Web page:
I don't know about catholic commentaries, but you can check reviews on "Sacra Pagina"
    and "Catholic Commentary on Sacred Scripture."

    Other than those mentioned above (NIVAC; BST; NICNT; WBC; AB; ICC; HERM) you can also
    check: Expositor Bible Commentary (EBC); New American Commentary (NAC); Pillar New
    Testament Commentary (PNTC); New International Greek Testament Commentary
    (NIGTC); Baker Exegetical Commentary on the New Testament (BECNT); and others.

    Another thing, it can be a very good commentary, but it does not mean that you will
    agree with everything in it. Remember, "new" does not mean it's updated, and "updated"
    does not mean it's better.

    Purpose - You can read a book to get information, even if you are not interested in a deep
    study of the biblical text. In this case it's better to start reading something from your own
    confession of faith and always on your level of reading. If after some time you become
    interested in more, go check other commentaries, but please, do not skip "How To Read A
    Book" by Mortimer J. Adler and Charles Van Doren.

    Responsibility - It is your responsibility study the biblical text before checking a
    commentary. Sometimes this is not an easy task so I'm giving you some other references
    that you can check at the end of this review. If I had read a review like this before, I
    would know how to prevent some mistakes.

    Do not let you knowledge kill your faith! - "For we also have had the gospel preached to
    us, just as they did; but the message they heard was of no value to them, because those
    who heard did not combine it with faith."
    Hebrews 4:2 NIV - (Read also 1 Corinthians
    1:21-24; 2:13-14; 3:18-23; Jude 1:3).

    I can't leave without suggesting some other tools to help you:
    (1) How To Read A Book by Mortimer J. Adler and Charles Van Doren;
    (2) Hermeneutics: Principles and Processes of Biblical Interpretation by Henry Virkler and Karelynne Ayayo;
    (3) New Testament Exegesis: A Handbook for Students and Pastors by Gordon Fee; and
    (4) Old Testament Exegesis: A Handbook for Students and Pastors by Douglas Stuart.

    [Although book #3 and 4 deals with Biblical languages (Greek and Hebrew), you can learn
    a lot from them even if you do not know the languages].

    (5) "Basics of Biblical Greek" Grammar by William D. Mounce [after you start reading it
    maybe you can add "Biblical Greek Survival Kit" and

    "Sing and Learn New Testament Greek" audio CD by Kenneth Berding];
    (6) "English Grammar in Use" by Raymond Murphy (Third Edition with Cd-Rom).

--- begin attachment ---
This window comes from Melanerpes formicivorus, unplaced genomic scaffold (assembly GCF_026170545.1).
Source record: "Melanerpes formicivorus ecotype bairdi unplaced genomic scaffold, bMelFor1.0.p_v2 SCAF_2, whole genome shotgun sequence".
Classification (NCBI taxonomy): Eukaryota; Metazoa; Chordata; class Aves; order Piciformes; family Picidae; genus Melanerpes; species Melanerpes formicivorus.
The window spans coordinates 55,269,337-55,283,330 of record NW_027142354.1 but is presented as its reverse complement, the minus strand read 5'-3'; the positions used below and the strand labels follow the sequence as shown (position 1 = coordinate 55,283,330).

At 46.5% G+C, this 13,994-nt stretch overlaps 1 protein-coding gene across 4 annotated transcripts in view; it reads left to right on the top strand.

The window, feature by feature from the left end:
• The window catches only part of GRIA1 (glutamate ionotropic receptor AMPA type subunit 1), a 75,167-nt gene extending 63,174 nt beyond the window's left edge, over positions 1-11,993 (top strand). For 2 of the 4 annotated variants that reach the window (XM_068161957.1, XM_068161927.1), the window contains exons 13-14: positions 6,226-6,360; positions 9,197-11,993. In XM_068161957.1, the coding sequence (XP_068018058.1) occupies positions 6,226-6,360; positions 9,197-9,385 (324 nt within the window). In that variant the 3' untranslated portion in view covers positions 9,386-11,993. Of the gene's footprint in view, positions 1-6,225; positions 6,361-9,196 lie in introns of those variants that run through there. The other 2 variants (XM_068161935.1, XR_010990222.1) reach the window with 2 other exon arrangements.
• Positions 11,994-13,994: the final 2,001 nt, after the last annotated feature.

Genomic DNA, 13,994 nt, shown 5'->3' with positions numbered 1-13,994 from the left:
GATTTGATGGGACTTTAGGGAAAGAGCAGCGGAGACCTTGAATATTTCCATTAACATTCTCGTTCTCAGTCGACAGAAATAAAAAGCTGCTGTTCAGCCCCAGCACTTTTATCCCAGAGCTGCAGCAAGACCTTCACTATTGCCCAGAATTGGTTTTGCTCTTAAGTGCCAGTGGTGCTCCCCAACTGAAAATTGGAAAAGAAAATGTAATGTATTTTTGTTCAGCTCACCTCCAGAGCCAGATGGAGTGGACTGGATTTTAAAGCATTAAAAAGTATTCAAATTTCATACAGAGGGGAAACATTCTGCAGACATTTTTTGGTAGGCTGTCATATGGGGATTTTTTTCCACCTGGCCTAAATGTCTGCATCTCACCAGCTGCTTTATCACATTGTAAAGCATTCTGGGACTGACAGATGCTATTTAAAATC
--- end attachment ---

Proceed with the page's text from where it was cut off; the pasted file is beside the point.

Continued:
(7) Eusebius' Ecclesiastical History: Complete and Unabridged.

    - All of these will help you to understand HOW a good commentary must be written.
    - Good Luck!



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    Default Re: ONLINE BIBLE STUDY

    Quote Originally Posted by AnandaHya View Post
    I'm gamed set up a reading list, dates, topic of discussion and purposed meeting times and which chatroom you want to meet in. add a disclaimer that everyone is responsible for their own words and the views expressed by individuals are not necessary the views of this website, etc

    Philippians sounds like as good a book as any

    lol so is the first reading assignment and discussion topic?

    Introduction, Background, and Outline to Philippians | Bible.org - Worlds Largest Bible Study Site

    * It seems you approve of the Bible.Org web site / study guide. Have you checked it out,
    have you looked at others?

    * I would like to spend some time in preparation of an APPROACH to online Bible Study

    * I would like to get some additional input/comments, and potential interest from other
    forum members before diving in to any study online that has commitments (of sorts)
    from members. Perhaps after additional research and discussion here, the first chat
    session could be set up to review the approach, the outline(s), the chat guidelines and
    such like.

    * I think a lot of discussion could take place in the forum during the week for example,
    with a Friday Night or Saturday evening or Sunday Afternoon Chat Session to review the
    posts, and the study guide

    * All are welcome/encouraged to read through Philippians and any commentary they
    might think valuable.

    * Philippians is a good letter to start with because it is relatively short and straight
    forward. Note however the length of some of the commentaries on Philippians I posted in
    a previous post. It can be as simple or as complex as we make it - so we should have
    some guidelines in mind before we start.

    * All feel free to comment on their past experiences or current ideas on how to approach
    such a study, perhaps others from the 10PM study will comment, perhaps we should
    intrude on that study a few times to see how it is run, and maybe ask some questions of
    the moderator(s) and participants.

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    Default Re: ONLINE BIBLE STUDY

    Quote Originally Posted by zackabba View Post

    (also, if we studied any book, I would highly recommend that we don't go "chapter by chapter." Maybe get
    an overview of the whole letter/book and read through it all...because, as you know, there weren't originally